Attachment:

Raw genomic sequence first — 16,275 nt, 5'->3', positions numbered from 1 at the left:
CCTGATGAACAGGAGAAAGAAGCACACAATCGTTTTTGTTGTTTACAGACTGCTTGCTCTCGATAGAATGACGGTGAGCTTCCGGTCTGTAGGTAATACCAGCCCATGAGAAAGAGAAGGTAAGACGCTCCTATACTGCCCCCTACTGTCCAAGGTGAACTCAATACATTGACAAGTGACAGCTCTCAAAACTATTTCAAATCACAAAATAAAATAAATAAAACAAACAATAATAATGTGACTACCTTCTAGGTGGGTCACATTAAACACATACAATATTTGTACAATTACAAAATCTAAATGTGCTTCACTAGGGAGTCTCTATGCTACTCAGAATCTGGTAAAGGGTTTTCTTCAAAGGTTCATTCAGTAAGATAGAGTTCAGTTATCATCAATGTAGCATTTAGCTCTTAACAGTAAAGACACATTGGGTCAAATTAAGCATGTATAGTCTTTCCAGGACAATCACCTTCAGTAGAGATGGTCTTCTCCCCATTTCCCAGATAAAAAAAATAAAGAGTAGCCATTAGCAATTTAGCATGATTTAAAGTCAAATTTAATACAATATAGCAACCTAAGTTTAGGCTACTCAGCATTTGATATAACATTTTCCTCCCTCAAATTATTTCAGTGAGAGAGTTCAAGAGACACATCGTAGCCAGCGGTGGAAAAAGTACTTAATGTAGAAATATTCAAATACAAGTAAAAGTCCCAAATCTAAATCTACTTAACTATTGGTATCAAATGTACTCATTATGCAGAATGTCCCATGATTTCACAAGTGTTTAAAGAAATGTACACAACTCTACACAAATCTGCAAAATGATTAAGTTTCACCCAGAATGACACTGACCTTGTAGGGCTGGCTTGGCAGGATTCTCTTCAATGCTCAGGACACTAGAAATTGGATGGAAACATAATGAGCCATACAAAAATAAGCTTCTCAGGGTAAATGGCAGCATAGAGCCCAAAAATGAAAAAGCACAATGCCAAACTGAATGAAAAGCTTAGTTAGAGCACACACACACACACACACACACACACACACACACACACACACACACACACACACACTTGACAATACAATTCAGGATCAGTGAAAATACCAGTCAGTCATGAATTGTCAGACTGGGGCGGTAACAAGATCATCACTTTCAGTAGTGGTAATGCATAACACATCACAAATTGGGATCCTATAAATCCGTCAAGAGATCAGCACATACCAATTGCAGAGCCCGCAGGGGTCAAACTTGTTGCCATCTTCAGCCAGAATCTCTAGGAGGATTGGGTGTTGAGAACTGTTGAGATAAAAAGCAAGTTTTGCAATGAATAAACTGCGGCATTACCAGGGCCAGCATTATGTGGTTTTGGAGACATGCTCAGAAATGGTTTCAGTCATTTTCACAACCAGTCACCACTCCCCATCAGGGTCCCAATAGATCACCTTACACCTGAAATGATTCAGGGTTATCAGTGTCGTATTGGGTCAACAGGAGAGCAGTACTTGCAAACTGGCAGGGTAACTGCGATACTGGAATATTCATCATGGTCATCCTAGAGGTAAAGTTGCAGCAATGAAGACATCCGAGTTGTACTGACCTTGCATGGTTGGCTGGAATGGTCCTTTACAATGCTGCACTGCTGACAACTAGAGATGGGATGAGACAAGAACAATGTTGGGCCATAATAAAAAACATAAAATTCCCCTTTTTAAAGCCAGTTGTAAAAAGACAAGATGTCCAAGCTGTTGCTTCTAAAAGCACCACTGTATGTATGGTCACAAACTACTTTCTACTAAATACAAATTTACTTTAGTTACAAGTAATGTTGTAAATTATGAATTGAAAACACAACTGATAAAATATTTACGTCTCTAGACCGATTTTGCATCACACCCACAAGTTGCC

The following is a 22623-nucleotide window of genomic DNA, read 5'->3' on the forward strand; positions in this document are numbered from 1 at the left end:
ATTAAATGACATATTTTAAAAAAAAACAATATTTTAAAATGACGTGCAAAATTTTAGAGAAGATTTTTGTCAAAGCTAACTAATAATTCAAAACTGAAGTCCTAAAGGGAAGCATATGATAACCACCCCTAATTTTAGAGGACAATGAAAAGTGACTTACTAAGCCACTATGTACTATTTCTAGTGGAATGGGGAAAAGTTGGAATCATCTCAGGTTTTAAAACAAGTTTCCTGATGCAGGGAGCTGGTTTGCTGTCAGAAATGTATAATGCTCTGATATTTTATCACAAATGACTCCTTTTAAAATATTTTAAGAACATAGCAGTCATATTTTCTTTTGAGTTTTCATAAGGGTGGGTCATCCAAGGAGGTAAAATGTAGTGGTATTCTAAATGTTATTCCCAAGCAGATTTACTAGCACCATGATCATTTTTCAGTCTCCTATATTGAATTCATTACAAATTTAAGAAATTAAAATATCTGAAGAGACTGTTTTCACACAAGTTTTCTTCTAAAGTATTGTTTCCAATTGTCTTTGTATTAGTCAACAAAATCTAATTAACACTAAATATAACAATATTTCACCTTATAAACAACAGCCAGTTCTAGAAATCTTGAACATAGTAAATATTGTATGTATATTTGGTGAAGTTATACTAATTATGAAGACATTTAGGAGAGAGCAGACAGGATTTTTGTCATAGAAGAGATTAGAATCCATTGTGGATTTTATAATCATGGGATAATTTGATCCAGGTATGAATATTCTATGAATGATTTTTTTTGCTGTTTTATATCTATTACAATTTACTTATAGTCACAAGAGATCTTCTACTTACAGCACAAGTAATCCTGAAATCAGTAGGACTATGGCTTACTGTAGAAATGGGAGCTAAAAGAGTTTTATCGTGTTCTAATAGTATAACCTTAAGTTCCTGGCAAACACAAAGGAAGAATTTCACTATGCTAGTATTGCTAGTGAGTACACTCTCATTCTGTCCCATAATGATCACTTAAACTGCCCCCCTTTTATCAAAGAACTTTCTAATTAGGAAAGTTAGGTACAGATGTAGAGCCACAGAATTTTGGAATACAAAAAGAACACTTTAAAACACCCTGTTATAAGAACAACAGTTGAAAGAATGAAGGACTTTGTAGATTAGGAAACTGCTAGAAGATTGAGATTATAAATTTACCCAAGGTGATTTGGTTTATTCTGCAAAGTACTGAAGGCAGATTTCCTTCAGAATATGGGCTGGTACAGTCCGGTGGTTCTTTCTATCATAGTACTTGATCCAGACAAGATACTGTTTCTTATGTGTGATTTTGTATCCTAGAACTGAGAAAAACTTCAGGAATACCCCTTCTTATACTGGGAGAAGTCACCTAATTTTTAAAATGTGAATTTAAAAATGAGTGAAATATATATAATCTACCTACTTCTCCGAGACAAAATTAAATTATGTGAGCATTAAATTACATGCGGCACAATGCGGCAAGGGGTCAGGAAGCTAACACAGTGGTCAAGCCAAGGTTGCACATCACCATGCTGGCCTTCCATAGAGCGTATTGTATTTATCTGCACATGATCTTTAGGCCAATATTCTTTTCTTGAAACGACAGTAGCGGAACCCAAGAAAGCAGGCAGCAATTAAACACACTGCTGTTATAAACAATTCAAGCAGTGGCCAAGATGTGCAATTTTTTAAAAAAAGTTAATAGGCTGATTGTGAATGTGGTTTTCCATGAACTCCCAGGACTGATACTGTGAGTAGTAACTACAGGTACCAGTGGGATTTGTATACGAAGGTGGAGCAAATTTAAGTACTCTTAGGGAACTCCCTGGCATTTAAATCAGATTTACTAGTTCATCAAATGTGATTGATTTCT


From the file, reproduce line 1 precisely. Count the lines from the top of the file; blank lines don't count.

Raw genomic sequence first — 16,275 nt, 5'->3', positions numbered from 1 at the left: